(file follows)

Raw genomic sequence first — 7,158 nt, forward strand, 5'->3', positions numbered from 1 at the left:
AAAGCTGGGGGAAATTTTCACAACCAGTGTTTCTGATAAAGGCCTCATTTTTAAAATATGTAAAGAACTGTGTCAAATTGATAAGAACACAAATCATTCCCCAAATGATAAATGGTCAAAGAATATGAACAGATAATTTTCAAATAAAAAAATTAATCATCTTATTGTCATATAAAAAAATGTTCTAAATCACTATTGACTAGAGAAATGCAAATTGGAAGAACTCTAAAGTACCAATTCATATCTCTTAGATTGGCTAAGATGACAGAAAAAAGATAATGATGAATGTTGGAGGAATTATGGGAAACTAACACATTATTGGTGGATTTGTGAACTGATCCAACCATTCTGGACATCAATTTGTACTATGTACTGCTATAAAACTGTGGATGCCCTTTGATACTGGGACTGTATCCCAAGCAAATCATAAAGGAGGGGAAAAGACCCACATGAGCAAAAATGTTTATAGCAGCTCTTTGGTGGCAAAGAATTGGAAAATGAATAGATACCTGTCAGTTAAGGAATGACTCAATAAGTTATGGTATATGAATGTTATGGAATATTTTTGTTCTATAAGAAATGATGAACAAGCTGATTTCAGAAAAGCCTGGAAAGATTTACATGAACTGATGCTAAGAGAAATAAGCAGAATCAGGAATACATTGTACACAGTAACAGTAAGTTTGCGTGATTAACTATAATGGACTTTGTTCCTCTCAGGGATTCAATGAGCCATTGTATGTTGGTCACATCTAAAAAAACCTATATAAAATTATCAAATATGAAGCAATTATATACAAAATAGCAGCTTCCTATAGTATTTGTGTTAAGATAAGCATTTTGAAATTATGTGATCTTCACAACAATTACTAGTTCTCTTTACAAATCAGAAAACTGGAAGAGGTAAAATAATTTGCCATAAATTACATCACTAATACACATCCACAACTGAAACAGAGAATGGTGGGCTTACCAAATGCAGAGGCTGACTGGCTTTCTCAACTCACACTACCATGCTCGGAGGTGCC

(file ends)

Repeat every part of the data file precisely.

Raw genomic sequence first — 7,158 nt, forward strand, 5'->3', positions numbered from 1 at the left:
AAAGCTGGGGGAAATTTTCACAACCAGTGTTTCTGATAAAGGCCTCATTTTTAAAATATGTAAAGAACTGTGTCAAATTGATAAGAACACAAATCATTCCCCAAATGATAAATGGTCAAAGAATATGAACAGATAATTTTCAAATAAAAAAATTAATCATCTTATTGTCATATAAAAAAATGTTCTAAATCACTATTGACTAGAGAAATGCAAATTGGAAGAACTCTAAAGTACCAATTCATATCTCTTAGATTGGCTAAGATGACAGAAAAAAGATAATGATGAATGTTGGAGGAATTATGGGAAACTAACACATTATTGGTGGATTTGTGAACTGATCCAACCATTCTGGACATCAATTTGTACTATGTACTGCTATAAAACTGTGGATGCCCTTTGATACTGGGACTGTATCCCAAGCAAATCATAAAGGAGGGGAAAAGACCCACATGAGCAAAAATGTTTATAGCAGCTCTTTGGTGGCAAAGAATTGGAAAATGAATAGATACCTGTCAGTTAAGGAATGACTCAATAAGTTATGGTATATGAATGTTATGGAATATTTTTGTTCTATAAGAAATGATGAACAAGCTGATTTCAGAAAAGCCTGGAAAGATTTACATGAACTGATGCTAAGAGAAATAAGCAGAATCAGGAATACATTGTACACAGTAACAGTAAGTTTGCGTGATTAACTATAATGGACTTTGTTCCTCTCAGGGATTCAATGAGCCATTGTATGTTGGTCACATCTAAAAAAACCTATATAAAATTATCAAATATGAAGCAATTATATACAAAATAGCAGCTTCCTATAGTATTTGTGTTAAGATAAGCATTTTGAAATTATGTGATCTTCACAACAATTACTAGTTCTCTTTACAAATCAGAAAACTGGAAGAGGTAAAATAATTTGCCATAAATTACATCACTAATACACATCCACAACTGAAACAGAGAATGGTGGGCTTACCAAATGCAGAGGCTGACTGGCTTTCTCAACTCACACTACCATGCTCGGAGGTGCC